Kerry asked to push Kenya on security reforms during Monday visit

August 20, 2016 12:45 pm
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Human Rights Watch Washington Director Sarah Margon has urged Kerry to press Kenya and Nigeria to ensure that security forces protect instead of preying on marginalized communities, including those of refugees/FILE
Human Rights Watch Washington Director Sarah Margon has urged Kerry to press Kenya and Nigeria to ensure that security forces protect instead of preying on marginalized communities, including those of refugees/FILE

, NAIROBI, Kenya, Aug 20 – US Secretary of State John Kerry has been urged to focus on issues of human rights and civilian protection, during his upcoming trip to the country, Nigeria and Saudi Arabia.

Human Rights Watch Washington Director Sarah Margon has urged Kerry to press Kenya and Nigeria to ensure that security forces protect instead of preying on marginalized communities, including those of refugees.

In Kenya, she says Kerry should urge investigations into security force abuses including enforced disappearances and torture.

“Kerry should also urge Kenya not to close Dadaab, the world’s largest refugee camp, or forcibly repatriate Somali refugees to their embattled country,” Margon has appealed.

Kerry is expected to visit the country on Monday where he will meet senior Government officials including President Uhuru Kenyatta, to discuss issues of security, regional and international relations and especially the recent upheaval in South Sudan as well as the developments in Somalia according to State House.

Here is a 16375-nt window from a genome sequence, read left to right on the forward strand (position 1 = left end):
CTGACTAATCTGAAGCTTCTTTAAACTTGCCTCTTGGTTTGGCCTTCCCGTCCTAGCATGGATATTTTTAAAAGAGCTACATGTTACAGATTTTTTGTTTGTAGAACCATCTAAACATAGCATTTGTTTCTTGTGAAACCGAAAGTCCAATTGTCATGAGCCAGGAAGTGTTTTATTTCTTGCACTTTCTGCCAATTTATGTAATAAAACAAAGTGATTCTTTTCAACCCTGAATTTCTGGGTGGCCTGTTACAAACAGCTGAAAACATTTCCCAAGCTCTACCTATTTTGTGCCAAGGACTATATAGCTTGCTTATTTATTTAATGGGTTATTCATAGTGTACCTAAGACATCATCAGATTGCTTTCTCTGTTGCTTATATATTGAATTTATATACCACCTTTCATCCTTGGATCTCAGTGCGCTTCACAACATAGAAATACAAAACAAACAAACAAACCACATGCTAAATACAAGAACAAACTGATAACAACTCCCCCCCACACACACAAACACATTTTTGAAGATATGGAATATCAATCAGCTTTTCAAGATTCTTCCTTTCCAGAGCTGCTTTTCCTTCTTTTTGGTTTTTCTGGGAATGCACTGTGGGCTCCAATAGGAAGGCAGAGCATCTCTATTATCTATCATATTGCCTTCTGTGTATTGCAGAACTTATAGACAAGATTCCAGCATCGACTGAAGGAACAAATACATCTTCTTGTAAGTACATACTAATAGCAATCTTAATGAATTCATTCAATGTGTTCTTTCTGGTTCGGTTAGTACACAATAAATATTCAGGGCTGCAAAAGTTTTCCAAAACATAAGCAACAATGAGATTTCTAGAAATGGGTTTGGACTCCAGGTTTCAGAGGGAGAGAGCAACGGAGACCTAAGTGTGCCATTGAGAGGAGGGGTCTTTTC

In Nigeria, Kerry has been urged to continue pushing for meaningful reforms in the Nigerian military.

In Saudi Arabia, the right group wants Kerry to raise concerns about serious and repeated violations of the laws of war by the Saudi-led coalition in Yemen that have killed many civilians.

“He should make clear that the Saudi government needs to end unlawful air strikes or risk losing US sales of munitions and arms. He should also press the government to allow independent investigations into alleged war crimes by all parties to the conflict.

The Obama administration will have few remaining opportunities to express its human rights concerns directly to leaders in the region,” Margon said.

“It shouldn’t waste this one. Kerry needs to tell the Saudis that unless unlawful coalition air strikes in Yemen stop, US weapons sales will.”

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